Hillary Clinton on Wednesday sought to position herself as the only candidate equipped to deal with international terrorism at a time her Republican rivals are calling for police monitoring of American Muslim communities, rethinking of America's alliance with NATO and carpet bombing in the Middle East.
In tone, in body language and in the content of her speech at Stanford University, Clinton drew a stark contrast with Republicans Donald Trump and Sen. Ted Cruz, whose remarks in the wake of the Brussels bombings she labeled as "incendiary" and "dangerous."
The speech offered a preview of the approach Clinton plans to take not just toward terrorism but also toward either of the Republicans in a general election matchup.
The remarks came on a day when Clinton and her Democratic rival, Sen. Bernie Sanders, were in California, a delegate-rich state where both campaigns intend to fight fiercely for votes, even as Clinton is on track to have the nomination largely sewn up by the time the state's voters go to the polls in June.
In keeping with the state of the Democratic race, Clinton's attention was not Sanders when she stepped onto the podium to talk about terrorism. Instead, she focused on the Republicans.
"We need to rely on what actually works, not bluster that alienates our partners and doesn't make us any safer," Clinton said.
"We face an adversary that is constantly adapting and operating across multiple theaters," she said. "Our response must be just as nimble and far reaching. We need to reinforce the alliances that have been pillars of American power for decades."
Clinton said Cruz's remarks about carpet-bombing the Islamic State militants "into oblivion" were reckless and demonstrated that he was in over his head.
Trump's call to use torture in the fight against terrorists "puts our own troops and, increasingly our own civilians, at risk," she said. And Trump's call to reevaluate America's relationship with the North Atlantic Treaty Organization would "reverse decades of bipartisan leadership and send a dangerous signal."
Clinton also used the speech at Stanford, which is deeply connected to Silicon Valley's technology companies, to put the industry on notice that she expects more help in combating terrorism.
Although the FBI may have found a workaround in its dispute with Apple over unlocking an encrypted phone used in the San Bernardino terrorist attack, more disputes are certain to come, she said. She called for a national commission on encryption that would seek solutions to protecting privacy while giving law enforcement the tools it needs to tack down terrorists.
"Impenetrable encryption provides significant cybersecurity advantages, but it may also make it harder for law enforcement," Clinton said. "ISIS knows this."
The speech overall set out in detail a message that Clinton has telegraphed in campaign appearances -- her claim that she is the lone experienced hand in the race, the only candidate equipped to lead the country through dangerous times and hold together the international alliances crucial to maintaining America's dominance in the world and keeping its citizens safe.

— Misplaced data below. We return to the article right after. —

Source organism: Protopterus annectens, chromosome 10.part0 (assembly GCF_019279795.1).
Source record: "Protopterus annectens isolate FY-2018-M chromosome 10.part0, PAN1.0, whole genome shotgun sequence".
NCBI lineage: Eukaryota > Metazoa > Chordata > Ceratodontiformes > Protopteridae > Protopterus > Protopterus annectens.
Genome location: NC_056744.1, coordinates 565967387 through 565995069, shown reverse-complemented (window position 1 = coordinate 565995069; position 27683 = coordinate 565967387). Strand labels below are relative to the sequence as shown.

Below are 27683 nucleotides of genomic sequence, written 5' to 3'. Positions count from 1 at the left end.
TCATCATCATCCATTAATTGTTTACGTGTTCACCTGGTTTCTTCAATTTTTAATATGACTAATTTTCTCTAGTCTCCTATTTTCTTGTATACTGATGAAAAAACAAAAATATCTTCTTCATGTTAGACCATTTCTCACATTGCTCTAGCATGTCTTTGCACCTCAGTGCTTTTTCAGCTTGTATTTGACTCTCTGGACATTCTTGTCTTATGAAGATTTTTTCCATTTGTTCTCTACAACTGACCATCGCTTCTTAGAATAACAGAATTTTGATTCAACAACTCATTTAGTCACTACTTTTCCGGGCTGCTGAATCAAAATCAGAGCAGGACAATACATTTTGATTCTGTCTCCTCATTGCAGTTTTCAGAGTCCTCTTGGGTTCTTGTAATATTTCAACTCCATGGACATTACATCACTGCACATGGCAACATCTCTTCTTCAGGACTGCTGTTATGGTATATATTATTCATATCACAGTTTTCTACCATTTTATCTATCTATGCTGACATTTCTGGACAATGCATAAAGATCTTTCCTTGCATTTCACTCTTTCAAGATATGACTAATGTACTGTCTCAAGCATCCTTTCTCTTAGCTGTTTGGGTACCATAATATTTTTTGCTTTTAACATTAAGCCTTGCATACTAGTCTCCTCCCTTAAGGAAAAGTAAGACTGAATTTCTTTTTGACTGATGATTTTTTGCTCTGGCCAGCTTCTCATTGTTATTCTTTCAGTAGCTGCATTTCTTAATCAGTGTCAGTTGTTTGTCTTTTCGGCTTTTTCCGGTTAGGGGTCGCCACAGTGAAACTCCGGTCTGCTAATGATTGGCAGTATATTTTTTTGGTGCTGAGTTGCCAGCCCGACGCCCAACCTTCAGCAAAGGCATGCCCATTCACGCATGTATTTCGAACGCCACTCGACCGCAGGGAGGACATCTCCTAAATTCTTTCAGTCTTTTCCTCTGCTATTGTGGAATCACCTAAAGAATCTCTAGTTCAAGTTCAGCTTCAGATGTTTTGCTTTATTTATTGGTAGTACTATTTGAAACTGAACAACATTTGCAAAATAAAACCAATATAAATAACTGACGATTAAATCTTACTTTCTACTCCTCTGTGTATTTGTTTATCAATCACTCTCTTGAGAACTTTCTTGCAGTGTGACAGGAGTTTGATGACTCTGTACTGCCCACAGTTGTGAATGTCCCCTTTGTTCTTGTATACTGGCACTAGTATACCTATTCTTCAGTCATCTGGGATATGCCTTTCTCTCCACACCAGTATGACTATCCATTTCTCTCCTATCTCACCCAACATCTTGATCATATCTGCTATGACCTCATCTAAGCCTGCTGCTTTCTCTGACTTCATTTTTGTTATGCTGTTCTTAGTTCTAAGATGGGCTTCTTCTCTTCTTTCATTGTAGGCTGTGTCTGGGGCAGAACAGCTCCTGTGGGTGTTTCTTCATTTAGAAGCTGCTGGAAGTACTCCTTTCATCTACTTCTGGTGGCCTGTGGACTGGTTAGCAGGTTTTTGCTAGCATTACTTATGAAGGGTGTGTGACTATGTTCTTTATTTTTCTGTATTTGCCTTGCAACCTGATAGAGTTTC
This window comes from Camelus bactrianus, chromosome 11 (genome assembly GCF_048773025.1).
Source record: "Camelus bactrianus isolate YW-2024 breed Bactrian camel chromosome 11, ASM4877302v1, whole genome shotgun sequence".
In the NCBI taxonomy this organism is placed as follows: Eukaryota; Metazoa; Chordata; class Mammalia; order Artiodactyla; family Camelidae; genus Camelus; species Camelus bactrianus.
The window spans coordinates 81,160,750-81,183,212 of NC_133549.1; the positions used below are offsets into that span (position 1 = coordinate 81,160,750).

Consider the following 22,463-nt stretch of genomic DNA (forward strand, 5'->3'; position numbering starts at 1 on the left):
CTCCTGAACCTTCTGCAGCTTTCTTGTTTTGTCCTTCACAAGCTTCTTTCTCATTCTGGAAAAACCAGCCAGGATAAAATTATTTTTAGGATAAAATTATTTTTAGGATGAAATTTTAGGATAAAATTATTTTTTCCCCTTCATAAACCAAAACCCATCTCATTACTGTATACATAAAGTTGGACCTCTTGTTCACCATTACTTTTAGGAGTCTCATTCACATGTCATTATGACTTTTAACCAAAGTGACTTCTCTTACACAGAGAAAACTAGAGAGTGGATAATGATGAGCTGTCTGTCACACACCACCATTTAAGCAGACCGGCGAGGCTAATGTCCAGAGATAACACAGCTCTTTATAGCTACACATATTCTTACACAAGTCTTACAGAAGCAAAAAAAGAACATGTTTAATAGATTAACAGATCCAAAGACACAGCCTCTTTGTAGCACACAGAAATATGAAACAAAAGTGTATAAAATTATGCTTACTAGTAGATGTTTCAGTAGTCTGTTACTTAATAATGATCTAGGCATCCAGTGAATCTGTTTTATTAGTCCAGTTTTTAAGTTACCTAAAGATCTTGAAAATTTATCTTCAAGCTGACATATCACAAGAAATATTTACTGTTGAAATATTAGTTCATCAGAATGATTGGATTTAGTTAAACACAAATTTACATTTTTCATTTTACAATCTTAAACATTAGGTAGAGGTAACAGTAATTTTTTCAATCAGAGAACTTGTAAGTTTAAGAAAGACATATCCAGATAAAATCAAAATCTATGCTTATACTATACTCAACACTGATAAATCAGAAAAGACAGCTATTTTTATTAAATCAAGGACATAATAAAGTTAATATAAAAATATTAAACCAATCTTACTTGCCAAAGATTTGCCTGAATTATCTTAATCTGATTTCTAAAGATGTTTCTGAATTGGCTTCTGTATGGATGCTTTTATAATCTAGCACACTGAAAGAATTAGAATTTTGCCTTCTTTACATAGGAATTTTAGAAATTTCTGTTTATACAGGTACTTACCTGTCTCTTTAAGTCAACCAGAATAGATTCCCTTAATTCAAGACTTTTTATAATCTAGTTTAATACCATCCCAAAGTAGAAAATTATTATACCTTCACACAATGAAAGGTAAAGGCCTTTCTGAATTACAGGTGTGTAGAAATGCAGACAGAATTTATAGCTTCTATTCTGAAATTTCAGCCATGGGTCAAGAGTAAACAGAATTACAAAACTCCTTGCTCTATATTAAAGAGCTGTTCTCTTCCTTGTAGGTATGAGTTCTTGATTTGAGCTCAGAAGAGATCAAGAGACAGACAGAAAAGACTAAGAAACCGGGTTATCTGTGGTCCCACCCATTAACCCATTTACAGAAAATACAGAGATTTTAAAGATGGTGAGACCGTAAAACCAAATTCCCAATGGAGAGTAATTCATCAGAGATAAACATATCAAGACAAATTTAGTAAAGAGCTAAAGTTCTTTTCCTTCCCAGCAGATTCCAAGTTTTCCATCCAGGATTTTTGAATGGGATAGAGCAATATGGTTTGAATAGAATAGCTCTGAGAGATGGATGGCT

Clinton spoke in a calm, measured tone, seemingly designed to create an image of statesmanship in contrast to her GOP rivals, whose blustery comments after the Brussels bombing grew increasingly provocative with each cable news interview.
Republicans, however, remain confident that foreign policy remains a major weakness for Clinton, who was secretary of State under an administration that has failed to contain Islamic State, also called ISIS.
"Just watched Hillary deliver a prepackaged speech on terror," Trump tweeted. "She's been in office fighting terror for 20 years - and look where we are!"
Clinton mapped out a strategy for containing Islamic State that relies on bolstering the NATO alliance, stepping up support for allies in the Middle East and redoubling efforts to use technology to combat terrorism.
"For decades, Republican and Democratic administrations have understood our alliances have made us stronger," she said.
"Allies extend our reach, share intelligence, provide troops," she said, slamming Trump's plans to insist that U.S. allies pay the cost of American backing. "Turning our alliance into a protection racket would reverse decades of bipartisan leadership and send a dangerous signal to friend and foe alike," she said.
In recent interviews with the Washington Post and CNN, Trump has said that the NATO alliance costs America too much money. As president he would reevaluate the financial arrangements, he said.
Clinton said such an approach would delight Russian President Vladimir Putin, who is eager to divide the alliance.
"If Mr. Trump gets his way, it will be like Christmas in the Kremlin," she said. "It will make America less safe and the world more dangerous."
Clinton said the call by Trump and Cruz for surveillance of American Muslim communities suggests they have a fundamental misunderstanding of where the dangers lie.
"These Americans are a crucial line of defense against terrorism," she said. "They are most likely to recognize the warning sign of radicalization."
She quoted New York Police Commissioner William J. Bratton, who said Wednesday that Cruz "doesn't know what the hell he is talking about."
For more on Campaign 2016, follow @EvanHalper.